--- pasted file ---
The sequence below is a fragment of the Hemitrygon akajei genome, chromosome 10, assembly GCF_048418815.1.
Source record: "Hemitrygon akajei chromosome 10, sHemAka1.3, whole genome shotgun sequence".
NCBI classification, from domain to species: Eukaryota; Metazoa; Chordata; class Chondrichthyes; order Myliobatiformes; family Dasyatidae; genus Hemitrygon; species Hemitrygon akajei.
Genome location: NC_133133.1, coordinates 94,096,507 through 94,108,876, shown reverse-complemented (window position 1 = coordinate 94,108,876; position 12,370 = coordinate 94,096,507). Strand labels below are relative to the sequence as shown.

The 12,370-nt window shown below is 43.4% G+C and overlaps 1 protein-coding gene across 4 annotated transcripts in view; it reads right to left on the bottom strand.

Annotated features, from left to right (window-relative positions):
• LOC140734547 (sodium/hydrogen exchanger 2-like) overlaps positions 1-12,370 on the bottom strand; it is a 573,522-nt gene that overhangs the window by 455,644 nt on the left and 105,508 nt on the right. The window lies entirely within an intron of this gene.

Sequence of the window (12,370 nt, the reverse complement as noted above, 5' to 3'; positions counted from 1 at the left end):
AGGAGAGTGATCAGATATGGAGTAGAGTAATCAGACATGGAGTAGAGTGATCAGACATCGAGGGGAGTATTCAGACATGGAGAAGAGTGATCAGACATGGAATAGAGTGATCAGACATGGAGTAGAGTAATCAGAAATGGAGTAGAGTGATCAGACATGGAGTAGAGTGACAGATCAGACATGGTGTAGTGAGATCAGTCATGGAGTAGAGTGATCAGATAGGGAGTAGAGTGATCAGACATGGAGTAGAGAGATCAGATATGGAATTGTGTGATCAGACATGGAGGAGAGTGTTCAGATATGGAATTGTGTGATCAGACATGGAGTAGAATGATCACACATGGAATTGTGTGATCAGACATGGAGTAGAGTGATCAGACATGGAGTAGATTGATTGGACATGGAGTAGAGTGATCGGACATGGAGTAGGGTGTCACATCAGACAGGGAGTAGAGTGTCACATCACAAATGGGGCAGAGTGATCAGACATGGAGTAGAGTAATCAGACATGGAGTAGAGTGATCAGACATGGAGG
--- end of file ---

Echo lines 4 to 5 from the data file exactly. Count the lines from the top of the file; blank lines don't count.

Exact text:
Genome location: NC_133133.1, coordinates 94,096,507 through 94,108,876, shown reverse-complemented (window position 1 = coordinate 94,108,876; position 12,370 = coordinate 94,096,507). Strand labels below are relative to the sequence as shown.

The 12,370-nt window shown below is 43.4% G+C and overlaps 1 protein-coding gene across 4 annotated transcripts in view; it reads right to left on the bottom strand.